At the beginning of my trading journey I was fond of trading quotes and I used to write them down in a file together with an explanation of how I understood each one of them. This was part of training the mindset. Through experience and while becoming more mature with my own strategies, I have actually come to realize much better which quotes have merit and which ones are meaningless cliches to me. I have listed the quotes I don’t like, at least not anymore, starting from the bottom and moving to the top. I’m explaining why that’s the case as well.
5. Buy low, sell high
It’s obviously something we all would like to do in the stock market. But how do you define high and low?! It’s a relative measure to some price, often used in the context of being smart in hindsight. At the right edge of a chart we can only compare highs and lows to the past, and a low can go lower just as a high can go even higher in the future. Showing the market high of January 2022 on today’s chart as the beginning of the bear market is only being smart after the fact, because nobody knew at the time it was going to be the high. The market was trending up. When the bear market is eventually over and price is at new highs, picking the lowest point on the chart to claim the start of the bull market means everyone was supposed to pick the bottom at the time. Clearly biased.
On a side note, I feel comfortable buying “high” and selling higher. A stock breaking out to new all time highs is the most bullish signal in technical analysis. With no upside price history, there is no upside resistance.
4. If in doubt, get out
A systematic trader could never be in doubt about a trade if he or she is just following the system, but this is something related to discretionary trading that involves subjectivity. It means that if a trader is unsure about the position, then it should be closed and not held just for the sake of holding on to it. But here lies the ugly truth. If you’re a beginning trader, you’ll always be out when following such discretion. It is because in uncertainty that the right edge of a chart provides, beginning traders will always be in doubt. Sometimes you’ll be right, more often probably not, but in the end it will be a crapshoot from lack of confidence. The context of this quote is basically to let fear dictate trading decisions.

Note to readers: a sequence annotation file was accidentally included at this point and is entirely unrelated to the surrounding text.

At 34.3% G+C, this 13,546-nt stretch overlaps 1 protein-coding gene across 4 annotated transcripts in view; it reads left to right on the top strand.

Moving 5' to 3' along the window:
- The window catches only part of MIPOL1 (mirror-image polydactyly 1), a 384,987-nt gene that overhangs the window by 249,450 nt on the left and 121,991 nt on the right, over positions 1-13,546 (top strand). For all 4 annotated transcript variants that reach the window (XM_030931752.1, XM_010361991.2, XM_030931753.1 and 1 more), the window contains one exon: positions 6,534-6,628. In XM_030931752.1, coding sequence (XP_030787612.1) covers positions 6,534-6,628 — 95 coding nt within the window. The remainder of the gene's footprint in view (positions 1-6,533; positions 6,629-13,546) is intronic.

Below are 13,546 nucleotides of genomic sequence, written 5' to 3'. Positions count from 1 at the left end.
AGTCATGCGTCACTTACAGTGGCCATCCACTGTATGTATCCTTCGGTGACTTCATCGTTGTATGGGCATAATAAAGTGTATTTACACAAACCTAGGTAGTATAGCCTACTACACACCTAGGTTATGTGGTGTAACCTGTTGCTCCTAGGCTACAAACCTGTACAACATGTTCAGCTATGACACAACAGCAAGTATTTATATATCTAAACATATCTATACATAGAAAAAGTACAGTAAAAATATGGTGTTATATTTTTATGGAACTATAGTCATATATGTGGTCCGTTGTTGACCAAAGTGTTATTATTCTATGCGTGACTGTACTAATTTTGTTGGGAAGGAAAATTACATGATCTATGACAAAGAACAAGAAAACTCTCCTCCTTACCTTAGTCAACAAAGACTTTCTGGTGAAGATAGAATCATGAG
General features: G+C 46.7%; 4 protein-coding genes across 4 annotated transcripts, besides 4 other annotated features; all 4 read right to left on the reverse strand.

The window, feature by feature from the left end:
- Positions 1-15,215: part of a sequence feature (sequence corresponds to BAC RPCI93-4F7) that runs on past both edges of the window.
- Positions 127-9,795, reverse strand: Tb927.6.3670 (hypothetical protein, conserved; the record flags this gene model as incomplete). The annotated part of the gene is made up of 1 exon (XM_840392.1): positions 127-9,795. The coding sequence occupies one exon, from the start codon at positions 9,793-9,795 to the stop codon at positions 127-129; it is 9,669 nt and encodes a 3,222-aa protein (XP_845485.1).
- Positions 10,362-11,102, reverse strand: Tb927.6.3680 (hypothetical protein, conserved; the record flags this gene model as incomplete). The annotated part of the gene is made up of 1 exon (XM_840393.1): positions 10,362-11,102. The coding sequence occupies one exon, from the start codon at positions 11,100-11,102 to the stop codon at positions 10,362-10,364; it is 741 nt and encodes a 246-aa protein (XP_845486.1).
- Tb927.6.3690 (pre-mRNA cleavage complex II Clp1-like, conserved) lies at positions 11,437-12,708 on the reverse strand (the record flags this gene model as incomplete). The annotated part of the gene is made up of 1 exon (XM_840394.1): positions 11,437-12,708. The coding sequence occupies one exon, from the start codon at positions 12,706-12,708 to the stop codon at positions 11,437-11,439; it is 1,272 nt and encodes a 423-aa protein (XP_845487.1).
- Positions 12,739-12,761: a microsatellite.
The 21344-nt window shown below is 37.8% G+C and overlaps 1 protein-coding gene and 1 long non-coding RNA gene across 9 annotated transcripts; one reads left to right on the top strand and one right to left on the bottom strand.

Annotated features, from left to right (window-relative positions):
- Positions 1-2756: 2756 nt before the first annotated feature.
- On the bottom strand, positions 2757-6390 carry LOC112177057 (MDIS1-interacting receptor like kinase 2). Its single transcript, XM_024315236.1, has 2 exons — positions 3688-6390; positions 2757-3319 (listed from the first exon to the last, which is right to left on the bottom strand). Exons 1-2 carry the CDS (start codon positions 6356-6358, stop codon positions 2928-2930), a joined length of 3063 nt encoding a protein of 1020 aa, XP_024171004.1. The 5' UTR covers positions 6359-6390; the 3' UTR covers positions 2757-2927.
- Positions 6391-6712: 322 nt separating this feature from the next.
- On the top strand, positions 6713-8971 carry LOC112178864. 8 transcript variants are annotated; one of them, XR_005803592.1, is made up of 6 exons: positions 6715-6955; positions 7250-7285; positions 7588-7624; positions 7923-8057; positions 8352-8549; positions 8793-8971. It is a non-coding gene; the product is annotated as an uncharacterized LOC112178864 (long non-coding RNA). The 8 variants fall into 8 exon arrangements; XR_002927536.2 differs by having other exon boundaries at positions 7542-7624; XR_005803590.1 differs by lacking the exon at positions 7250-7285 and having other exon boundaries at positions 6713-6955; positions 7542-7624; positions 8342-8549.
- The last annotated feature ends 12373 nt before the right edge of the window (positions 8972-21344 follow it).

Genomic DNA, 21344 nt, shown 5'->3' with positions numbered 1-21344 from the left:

As we can’t know about the future of our stocks, we are always in doubt. Getting out of a position is not a solution to it. Having a trading plan and following it through thick and thin is the right way.
3. Sitting in cash never lost money
Being in cash may seem like a good position to avoid losing money, but staying in cash during big bull market runs can be detrimental to overall performance. There is definitely opportunity cost involved if one is sitting in cash too much of the time. Don’t confuse it with sitting on hands due to lack of quality setups. A trader should not trade just to do something, there needs to be a setup that matches a strategy. Furthermore, beating the benchmark index with as little market exposure as possible is a good thing, because more exposure introduces more risk. However, holding cash too often due to lack of confidence or strategies is an obvious way to underperform the market. Therefore, one always needs to have a plan to re-enter the market after having gone to cash. Otherwise, fear and ego will keep the trader out of the market when it has already turned to the upside.
2. Nobody lost money by taking the profit
You may think that it’s impossible to lose money while locking in profits, but honestly, let me explain why it doesn’t make any sense at all. Try taking the profits early all the time and look at the overall expectancy. It’ll be negative, meaning the trader is losing money in the long run. It’s a short-sighted quote paying attention to a single trade, something usually done by inexperienced traders. So if a trader cuts winners short and allows losers to hit a stop loss, it will most probably be a losing game going forward. That means you can lose money (overall) by taking the (small) profit.
1. You can’t lose if you don’t sell
Isn’t this the silliest thing you’ve ever heard in trading?! Open trade equity has real dollar value in the account just like cash does. If one buys bubble stocks and rides them all the way down thinking he or she will never lose, and in the end some stocks go bankrupt, others take 10 years to recover to new highs like seen after many market bubbles, you really think you haven’t lost by holding on to it?! I bet anyone thinking like that would not even hold through the 10-year recovery period and probably sell in the (hindsight) bottom. It doesn’t matter if you hold $1000 worth of cash or $1000 worth of Apple stock, it’s still worth $1000 even if you haven’t sold the stock.
That’s it for now. I hope it was as interesting and fun to read as it was to write this post!Share this post